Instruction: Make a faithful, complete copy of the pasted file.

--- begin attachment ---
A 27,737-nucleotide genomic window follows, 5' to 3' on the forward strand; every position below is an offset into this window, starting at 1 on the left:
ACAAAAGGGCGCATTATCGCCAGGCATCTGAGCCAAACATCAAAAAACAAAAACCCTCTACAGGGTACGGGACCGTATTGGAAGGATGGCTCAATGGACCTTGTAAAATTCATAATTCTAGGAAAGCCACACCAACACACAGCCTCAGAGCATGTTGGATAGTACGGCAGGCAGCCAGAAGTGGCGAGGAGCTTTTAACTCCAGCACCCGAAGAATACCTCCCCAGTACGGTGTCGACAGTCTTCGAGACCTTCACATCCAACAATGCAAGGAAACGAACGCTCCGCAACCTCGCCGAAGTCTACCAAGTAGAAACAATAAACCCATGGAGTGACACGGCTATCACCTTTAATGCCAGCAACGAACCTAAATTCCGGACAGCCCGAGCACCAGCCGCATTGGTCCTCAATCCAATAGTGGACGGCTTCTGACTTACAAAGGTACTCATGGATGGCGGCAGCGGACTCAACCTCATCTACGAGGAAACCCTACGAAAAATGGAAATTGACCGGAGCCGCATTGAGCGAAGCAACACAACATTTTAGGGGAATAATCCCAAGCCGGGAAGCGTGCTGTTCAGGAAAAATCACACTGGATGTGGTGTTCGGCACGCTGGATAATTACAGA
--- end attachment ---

A 27,737-nucleotide genomic window follows, 5' to 3' on the forward strand; every position below is an offset into this window, starting at 1 on the left:
ACAAAAGGGCGCATTATCGCCAGGCATCTGAGCCAAACATCAAAAAACAAAAACCCTCTACAGGGTACGGGACCGTATTGGAAGGATGGCTCAATGGACCTTGTAAAATTCATAATTCTAGGAAAGCCACACCAACACACAGCCTCAGAGCATGTTGGATAGTACGGCAGGCAGCCAGAAGTGGCGAGGAGCTTTTAACTCCAGCACCCGAAGAATACCTCCCCAGTACGGTGTCGACAGTCTTCGAGACCTTCACATCCAACAATGCAAGGAAACGAACGCTCCGCAACCTCGCCGAAGTCTACCAAGTAGAAACAATAAACCCATGGAGTGACACGGCTATCACCTTTAATGCCAGCAACGAACCTAAATTCCGGACAGCCCGAGCACCAGCCGCATTGGTCCTCAATCCAATAGTGGACGGCTTCTGACTTACAAAGGTACTCATGGATGGCGGCAGCGGACTCAACCTCATCTACGAGGAAACCCTACGAAAAATGGAAATTGACCGGAGCCGCATTGAGCGAAGCAACACAACATTTTAGGGGAATAATCCCAAGCCGGGAAGCGTGCTGTTCAGGAAAAATCACACTGGATGTGGTGTTCGGCACGCTGGATAATTACAGA